United Minority Liberation Army (UMLA) – one of the feared insurgent groups in India’s north east regions has finally decided to speak out. In its first ever media interview given to a small community media organization called Video Volunteers, UMLA has said that it took up arms only to ‘survive’ and ‘safeguard’ its identity.
The North East region of India is bordered by Nepal, Burma, Bangladesh and China and where dozens of tribal groups are fighting for independence from India, with whom they share very weak cultural ties. United Minority Liberation Army (UMLA), an armed insurgent group fighting for a separate state for the Kuki people in Manipur, North East India. The story was reported by Daniel Mate, a community correspondent trained by Video Volunteers.
The leader of the insurgent group agreed to the interview only after he learnt that Daniel was himself a member of the same tribe, called the Kuki tribe.
“It’s the first time ever that this group has spoken to the media. They chose me because they trusted me. As a member of the same tribe, I understand what he is fighting for – a separate state just for the Kuki people within India. We are a minority tribe and we frequently face ethnic violence from other groups who deny our rights to the land and natural resources of our state…They said that I would present their views without any prejudice. Their commander agreed to see me and so I was invited to visit their camp and interview him.”
In this exclusive interview, the UMLA leader Commander K Khaling tells on camera his outfit’s goals, visions and strategies. The UMLA is one of the 17 armed member groups of the Kuki National Organization – an umbrella organization leading an armed struggle against Manipur government for a separate state within the Indian constitution. The group says that it uses gun only as a tool of self defense and to save its own identity. The groups claims that it faces frequent armed attacks from pro-government forces and other insurgent groups that oppose a state for Kuki people.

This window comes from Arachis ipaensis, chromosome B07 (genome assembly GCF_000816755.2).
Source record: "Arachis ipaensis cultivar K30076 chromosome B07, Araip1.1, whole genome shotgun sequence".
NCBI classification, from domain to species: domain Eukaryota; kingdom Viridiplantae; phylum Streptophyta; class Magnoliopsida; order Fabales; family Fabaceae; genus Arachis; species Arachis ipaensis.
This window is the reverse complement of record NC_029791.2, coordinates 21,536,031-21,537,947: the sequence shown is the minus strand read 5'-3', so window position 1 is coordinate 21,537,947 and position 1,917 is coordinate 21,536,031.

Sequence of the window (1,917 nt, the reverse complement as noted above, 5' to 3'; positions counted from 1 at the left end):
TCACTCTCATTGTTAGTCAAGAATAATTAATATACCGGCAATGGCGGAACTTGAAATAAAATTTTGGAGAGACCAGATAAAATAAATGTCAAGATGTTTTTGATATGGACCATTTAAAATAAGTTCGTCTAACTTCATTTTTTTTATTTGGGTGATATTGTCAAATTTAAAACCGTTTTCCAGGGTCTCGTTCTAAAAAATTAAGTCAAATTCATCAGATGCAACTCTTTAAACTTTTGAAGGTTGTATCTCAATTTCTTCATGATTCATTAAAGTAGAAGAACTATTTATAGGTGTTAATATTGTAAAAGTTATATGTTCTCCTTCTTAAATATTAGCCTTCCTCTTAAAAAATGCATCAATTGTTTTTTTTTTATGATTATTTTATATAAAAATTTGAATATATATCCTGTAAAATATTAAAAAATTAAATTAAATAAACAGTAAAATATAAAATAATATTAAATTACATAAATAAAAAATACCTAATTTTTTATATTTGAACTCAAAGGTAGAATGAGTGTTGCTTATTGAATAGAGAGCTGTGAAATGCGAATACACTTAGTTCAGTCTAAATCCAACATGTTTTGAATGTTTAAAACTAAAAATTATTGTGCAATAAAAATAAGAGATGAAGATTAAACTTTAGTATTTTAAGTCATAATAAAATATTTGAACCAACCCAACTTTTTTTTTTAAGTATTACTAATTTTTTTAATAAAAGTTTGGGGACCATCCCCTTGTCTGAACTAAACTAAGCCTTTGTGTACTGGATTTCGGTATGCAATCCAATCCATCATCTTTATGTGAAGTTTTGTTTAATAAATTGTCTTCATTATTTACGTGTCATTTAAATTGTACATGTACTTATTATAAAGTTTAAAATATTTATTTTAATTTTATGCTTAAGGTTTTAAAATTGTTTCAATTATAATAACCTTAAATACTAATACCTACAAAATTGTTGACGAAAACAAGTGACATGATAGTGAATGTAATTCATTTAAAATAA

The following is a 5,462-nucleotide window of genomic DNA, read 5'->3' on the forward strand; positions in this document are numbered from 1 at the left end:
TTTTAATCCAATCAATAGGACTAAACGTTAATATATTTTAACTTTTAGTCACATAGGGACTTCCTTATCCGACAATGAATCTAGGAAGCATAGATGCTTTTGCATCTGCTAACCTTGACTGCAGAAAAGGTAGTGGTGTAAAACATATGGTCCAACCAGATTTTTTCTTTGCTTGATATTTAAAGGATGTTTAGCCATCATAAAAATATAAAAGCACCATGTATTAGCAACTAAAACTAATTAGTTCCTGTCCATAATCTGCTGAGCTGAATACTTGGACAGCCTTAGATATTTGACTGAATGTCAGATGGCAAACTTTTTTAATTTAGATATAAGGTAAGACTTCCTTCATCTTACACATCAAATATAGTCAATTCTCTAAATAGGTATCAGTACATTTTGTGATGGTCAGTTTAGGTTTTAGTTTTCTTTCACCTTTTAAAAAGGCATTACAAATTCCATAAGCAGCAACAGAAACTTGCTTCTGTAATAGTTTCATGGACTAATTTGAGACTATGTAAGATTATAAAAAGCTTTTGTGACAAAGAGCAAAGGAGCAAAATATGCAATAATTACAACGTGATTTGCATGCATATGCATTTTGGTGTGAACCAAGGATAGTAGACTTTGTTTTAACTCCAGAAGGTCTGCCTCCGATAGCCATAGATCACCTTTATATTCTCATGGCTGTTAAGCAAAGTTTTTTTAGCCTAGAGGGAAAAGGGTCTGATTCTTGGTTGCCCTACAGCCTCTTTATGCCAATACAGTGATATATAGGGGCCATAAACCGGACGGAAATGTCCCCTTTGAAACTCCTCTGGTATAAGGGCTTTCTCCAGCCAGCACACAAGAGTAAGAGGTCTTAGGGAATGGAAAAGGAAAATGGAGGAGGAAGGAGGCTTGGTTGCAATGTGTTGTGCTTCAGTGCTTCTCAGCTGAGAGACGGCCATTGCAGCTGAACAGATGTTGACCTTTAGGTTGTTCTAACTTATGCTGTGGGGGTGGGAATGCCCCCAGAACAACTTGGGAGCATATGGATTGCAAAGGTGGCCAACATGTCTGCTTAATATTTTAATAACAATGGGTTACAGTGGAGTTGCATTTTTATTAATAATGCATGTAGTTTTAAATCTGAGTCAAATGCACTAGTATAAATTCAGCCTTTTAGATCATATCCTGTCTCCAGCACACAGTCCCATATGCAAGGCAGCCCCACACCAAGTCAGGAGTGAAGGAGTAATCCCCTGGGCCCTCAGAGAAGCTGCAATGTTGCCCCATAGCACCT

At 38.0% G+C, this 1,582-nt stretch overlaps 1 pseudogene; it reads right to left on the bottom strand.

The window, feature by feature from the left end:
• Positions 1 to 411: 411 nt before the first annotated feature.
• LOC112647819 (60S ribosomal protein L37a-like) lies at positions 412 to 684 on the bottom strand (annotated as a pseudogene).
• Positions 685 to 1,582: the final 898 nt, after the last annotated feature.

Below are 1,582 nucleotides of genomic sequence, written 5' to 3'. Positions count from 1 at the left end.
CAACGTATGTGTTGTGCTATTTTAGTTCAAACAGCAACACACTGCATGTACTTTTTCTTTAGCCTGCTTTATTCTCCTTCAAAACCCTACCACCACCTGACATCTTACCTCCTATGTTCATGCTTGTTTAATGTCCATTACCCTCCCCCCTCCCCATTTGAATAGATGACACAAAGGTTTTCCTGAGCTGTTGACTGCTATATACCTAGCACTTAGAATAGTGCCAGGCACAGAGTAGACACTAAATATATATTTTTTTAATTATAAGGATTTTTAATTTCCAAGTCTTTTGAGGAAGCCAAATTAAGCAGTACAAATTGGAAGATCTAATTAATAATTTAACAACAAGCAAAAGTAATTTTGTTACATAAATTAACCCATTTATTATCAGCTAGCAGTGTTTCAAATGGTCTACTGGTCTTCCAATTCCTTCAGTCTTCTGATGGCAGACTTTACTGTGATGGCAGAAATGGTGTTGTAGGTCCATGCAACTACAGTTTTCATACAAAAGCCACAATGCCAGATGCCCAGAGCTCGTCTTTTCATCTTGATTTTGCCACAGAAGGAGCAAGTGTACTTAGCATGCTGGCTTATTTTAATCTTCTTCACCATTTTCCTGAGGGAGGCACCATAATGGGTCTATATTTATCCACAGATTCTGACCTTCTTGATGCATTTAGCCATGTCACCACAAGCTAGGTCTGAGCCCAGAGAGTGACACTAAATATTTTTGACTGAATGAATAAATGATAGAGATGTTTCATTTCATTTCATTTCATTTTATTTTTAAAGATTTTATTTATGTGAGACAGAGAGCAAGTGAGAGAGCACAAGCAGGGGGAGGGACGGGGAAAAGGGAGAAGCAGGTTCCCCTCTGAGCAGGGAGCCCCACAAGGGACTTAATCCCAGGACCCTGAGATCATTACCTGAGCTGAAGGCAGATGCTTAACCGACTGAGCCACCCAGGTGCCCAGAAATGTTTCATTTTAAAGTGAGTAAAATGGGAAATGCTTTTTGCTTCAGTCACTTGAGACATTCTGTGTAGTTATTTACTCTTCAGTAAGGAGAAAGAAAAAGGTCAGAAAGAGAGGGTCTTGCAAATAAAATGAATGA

It is not known where Khaling lives today and, for his personal security reasons, he wants to keep it that way. For the interview, Mate had to spend 2 days in the rebel camp at a secret location. Mate not only met the Commander of the group, but also several other members of the outfit – both armed and without arms – and shoot their activities.
The UMLA, alongside other Kuki militant groups, has recently signed a tripartite suspension of armed operations with the state government and the Centre. The militants are now pressing for a political dialogue with New Delhi over its demand for the statehood. Khaling is regarded as a critical force for making the talks a success.